The American Gothic House in Eldon Iowa is a house constructed in the Carpenter Gothic style. It served as an inspiration for Grant Wood’s famous painting American Gothic. The house is a moderate size— 504 square feet (46.8 m2), two Gothic windows, and is painted in white.
It was built in 1881-1882 by Catherine and Charles Dibble. As they were the original owners, the house is also known as the Dibble House. However, the Dibbles sold the house after they could no longer afford to pay the taxes.
Throughout the years, it passed through several owners who either lived in the house or rented it. In 1991, then-owner Carl Smith donated the house to the State Historical Society of Iowa and it is now a property of The State of Iowa.
In 1930 the American painter Grant Wood first saw the house. Wood was visiting Eldon for an art exhibition of Edward Rowan’s work, who found Eldon to be a very interesting place and wanted to bring art to the rural area.
John Sharp, a young painter from Eldon, knew Wood through Rowan’s art gallery. One afternoon, the two were driving together and Wood noticed the house. They pulled over so that Wood could make a sketch. Later Wood would say that the house caught his eye because of the unique window that he called “pretentious” for such a small house.
This unique window was believed to be of a decorative nature but later turned out to be more functional. Because of the tight corner on the inner stairway, the large furnishings could get in or out of the upper floor only through the window.
It is still unclear why the Dibble family chose to include Gothic windows, characteristic of the church architecture. Perhaps they only wanted to add a decorative detail to their humble home.
In the American Gothic painting, one can see the realistic version of the American Gothic house and the models, Wood’s sister Nan and his dentist Dr. B.H. McKeeby. The window has two equal arches, joined together by the oddly-shaped top pane. The woman and the man standing side by side are a duplication of the window. The roof of the house echoes the role of the window pane and visually joins the two human figures.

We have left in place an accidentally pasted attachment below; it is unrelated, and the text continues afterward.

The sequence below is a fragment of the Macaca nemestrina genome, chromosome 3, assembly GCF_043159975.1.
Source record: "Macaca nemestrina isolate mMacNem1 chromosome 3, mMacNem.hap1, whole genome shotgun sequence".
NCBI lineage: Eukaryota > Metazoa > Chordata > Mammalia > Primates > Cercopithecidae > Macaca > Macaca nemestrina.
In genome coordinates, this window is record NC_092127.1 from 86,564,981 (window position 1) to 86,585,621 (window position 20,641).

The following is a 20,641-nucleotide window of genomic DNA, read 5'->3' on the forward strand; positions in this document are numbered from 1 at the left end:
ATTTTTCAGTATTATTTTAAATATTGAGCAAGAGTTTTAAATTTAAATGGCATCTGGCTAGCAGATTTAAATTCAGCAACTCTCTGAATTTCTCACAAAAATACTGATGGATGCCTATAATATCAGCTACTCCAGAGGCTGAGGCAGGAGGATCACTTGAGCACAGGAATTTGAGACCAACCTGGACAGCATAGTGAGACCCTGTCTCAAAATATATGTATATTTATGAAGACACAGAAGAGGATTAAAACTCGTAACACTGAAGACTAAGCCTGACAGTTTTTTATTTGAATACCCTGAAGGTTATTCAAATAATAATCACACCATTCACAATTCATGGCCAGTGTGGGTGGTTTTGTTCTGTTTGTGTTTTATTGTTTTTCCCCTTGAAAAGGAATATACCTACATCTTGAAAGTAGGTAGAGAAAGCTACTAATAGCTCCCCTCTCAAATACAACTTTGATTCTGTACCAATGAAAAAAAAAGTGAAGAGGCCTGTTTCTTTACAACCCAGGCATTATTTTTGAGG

Wood was known for his antic sense of humor, so scholars often debate whether the pitchfork is an allusion to a devil’s pitchfork or something less malicious. However, its shape is significant because the repetition gives rhythm to the composition. The pitchfork serves as a mirror for the shape of the panes in the window.
Plants were not included on the sketches Wood made. Nevertheless, he included geraniums in the original painting. The scholar Wanda Corn suggests geranium Sansevieria symbolizes the hardiness of the pioneer women.
As for the human figures, Wood explains they were father and daughter. The woman’s face seems to be elongated and the curl behind her right ear softens the seriousness of her hairstyle. The man appears to be a conservative man, but the golden collar is a bit on the showy side, confusing for the viewer. How Wood feels about his creations is still an enigma.
In one competition at the Art Institute of Chicago, a judge referred to the painting as a “comic valentine” but the jury awarded it the bronze medal. The Art Institute bought the painting and today it is part of the museum’s collection.
The painting was described in a different way by many critics. Some called it a satire of rural small-town life, others an old-fashioned mourning portrait, and during the Great Depression, the painting was seen as an illustration of the American pioneer spirit. American Gothic painting remains one of the most recognized paintings in the world.